Sunday, June 21, 2009

Work That Matters Isn't Work

In the course of my so-called work, I often come across people who are unhappy with and usually ill suited to their current work. They would love to be doing something else, and in most cases they know what the "something else" is, but they are trepidatious about taking the leap. Fear--or mortgages, their kids' tuition and the like--has kept them stuck in place.

I know with every bone in my body that it always works out to go for it. All it takes is a passion, a trust if Life (in Love's way) that It knows what It's doing, and a leap: a great big (gulp or no gulp) YES! But it doesn't matter for others that
I know this, of course; they have to know it for themselves.

To those of you out there who are teetering on this fence especially, and to everyone else as well, I offer these words by Matthew Scott of
StrategicIncubator.com. His is a remarkable story, one of the most inspiring I've ever come across on this subject, and one which also happens to illustrate vividly how powerful we are-- right down to the capacity to manifest a place and cause of death of our own choosing. Grateful thanks to Matthew, to the Quality of Life Project where I found this compelling share, and to Anne for pointing me there: abundant blessings all around.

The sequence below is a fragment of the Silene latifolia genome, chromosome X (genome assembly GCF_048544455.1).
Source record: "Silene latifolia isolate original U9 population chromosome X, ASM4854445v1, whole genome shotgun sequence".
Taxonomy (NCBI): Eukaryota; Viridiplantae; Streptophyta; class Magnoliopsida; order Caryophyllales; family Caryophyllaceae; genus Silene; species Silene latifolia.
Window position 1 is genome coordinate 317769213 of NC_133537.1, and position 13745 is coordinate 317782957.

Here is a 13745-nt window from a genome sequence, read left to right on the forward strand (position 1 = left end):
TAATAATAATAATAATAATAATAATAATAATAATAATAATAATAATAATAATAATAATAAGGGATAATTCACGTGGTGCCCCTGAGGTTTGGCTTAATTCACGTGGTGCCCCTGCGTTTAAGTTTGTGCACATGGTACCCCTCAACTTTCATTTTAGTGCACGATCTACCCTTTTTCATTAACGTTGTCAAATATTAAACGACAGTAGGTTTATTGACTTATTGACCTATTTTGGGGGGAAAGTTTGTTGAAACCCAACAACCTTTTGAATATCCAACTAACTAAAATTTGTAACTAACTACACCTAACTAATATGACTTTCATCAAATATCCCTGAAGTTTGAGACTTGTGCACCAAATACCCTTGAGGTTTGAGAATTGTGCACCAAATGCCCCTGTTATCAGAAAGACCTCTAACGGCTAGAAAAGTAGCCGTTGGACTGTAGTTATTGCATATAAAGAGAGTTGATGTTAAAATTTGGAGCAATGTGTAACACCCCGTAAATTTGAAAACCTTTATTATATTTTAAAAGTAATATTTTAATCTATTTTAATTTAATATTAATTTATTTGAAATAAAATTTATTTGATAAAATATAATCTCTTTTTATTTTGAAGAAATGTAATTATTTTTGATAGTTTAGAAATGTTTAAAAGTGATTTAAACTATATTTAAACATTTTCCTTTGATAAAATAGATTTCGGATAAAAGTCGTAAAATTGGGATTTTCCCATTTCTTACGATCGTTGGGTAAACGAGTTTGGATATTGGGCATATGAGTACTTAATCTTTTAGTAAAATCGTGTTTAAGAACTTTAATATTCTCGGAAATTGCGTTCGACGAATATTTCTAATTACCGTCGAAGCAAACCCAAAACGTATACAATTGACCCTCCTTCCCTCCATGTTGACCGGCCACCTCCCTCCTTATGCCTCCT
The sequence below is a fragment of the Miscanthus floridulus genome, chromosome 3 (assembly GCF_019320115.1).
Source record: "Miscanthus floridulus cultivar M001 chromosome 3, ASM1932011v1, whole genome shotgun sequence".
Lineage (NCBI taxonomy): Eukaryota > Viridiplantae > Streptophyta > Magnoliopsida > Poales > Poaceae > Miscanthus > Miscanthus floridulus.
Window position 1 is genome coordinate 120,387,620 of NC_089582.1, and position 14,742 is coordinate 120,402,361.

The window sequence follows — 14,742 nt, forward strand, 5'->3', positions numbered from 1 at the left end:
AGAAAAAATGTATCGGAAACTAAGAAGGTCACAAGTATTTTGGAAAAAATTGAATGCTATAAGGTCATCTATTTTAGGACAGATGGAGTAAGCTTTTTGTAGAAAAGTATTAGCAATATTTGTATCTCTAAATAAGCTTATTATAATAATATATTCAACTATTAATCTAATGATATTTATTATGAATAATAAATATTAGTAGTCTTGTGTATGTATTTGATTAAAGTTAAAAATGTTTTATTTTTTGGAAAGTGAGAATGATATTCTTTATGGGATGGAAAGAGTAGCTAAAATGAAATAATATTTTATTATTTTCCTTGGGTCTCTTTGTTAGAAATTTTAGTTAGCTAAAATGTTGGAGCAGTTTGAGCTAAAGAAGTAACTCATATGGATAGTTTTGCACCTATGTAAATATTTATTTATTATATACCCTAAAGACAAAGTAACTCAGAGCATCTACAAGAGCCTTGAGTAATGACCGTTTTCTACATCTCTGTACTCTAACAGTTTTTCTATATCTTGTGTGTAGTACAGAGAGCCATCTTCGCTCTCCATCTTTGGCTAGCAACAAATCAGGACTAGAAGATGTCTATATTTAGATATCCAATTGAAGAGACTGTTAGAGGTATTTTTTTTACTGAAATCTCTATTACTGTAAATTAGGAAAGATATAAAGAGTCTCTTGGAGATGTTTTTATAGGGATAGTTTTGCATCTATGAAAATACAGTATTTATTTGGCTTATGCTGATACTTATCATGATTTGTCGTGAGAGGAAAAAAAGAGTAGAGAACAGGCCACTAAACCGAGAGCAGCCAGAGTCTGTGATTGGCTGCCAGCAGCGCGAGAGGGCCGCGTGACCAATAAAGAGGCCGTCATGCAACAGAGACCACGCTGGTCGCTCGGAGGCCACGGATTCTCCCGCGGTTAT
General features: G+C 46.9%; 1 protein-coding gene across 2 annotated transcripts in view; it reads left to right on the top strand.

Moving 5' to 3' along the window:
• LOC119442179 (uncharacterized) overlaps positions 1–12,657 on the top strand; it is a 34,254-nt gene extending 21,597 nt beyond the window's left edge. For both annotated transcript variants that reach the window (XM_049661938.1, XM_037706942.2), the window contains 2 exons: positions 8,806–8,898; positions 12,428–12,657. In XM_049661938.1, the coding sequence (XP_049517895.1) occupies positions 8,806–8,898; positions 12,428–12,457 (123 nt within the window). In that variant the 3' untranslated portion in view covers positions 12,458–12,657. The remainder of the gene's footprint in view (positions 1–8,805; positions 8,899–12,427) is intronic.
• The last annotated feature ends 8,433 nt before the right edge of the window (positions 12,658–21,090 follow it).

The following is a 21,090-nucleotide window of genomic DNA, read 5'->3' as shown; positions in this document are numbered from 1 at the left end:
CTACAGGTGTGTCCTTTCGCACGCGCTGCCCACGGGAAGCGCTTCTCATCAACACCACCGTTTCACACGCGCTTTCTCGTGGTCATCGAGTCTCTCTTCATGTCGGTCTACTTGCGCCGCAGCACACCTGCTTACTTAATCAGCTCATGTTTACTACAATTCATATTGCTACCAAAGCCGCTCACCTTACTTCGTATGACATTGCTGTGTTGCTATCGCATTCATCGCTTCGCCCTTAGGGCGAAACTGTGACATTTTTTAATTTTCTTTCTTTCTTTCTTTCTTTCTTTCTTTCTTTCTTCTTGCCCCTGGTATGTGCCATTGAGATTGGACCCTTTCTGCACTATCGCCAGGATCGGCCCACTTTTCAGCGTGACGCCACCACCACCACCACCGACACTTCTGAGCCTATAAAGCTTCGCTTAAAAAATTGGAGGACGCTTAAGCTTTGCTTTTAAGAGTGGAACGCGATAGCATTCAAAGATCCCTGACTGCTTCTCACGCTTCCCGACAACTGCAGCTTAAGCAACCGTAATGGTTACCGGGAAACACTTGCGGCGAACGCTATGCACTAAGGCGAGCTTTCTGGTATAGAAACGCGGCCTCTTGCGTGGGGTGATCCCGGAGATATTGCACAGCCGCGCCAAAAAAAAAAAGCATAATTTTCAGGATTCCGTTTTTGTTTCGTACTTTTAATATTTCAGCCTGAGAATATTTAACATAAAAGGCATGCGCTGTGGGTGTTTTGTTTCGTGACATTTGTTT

Four years ago on Christmas Eve, my father & I left my San Diego home to get my mother a last-minute gift.

Within minutes, my father spoke about things that a son is not always prepared to hear. He told me what he wanted if he were to suddenly pass away.

I asked him if he had any regrets about his personal or professional life? He placed his calloused hands, from years of working on an Arkansas farm, upon my knee and said to me, “I have none. And when you find the work that matters, Matthew, you will never work another day for the rest of your life.”

One last question, “Dad, if you had to pick a way to go, how would you want to go? My dad answered instantly, “That would be easy. I would be playing tennis with my hooligan buddies and hit the game winning backhand and then have a painless heart attack.”

Exactly nine days later my father passed away after experi- encing a massive heart attack while playing tennis with his buddies.

The next day, I resigned my position as a Vice President of a Biotechnology company in San Diego.

I have not “worked” in over four years since I found the work that matters to me.

Thanks, Dad.

Matthew ScottWest Linn, Oregon

4 Comments:

Blogger káfe said...

hey, kind fo cool blog!!!!

you are writer????

10:21 AM  
Blogger KD said...

Thanks for reading kafe - (a writer, yes). Welcome to Love's Freeway.

3:19 PM  
Anonymous Anonymous said...

Katherine,

Thanks so much for this post! It is so inspirational and encouraging as I get closer to taking a leap of faith in my "work life"(I printed it out to remind me of what is true).

Melissa

8:14 AM  
Blogger KD said...

Great, Melissa - I'm so pleased to hear it.

9:07 AM  

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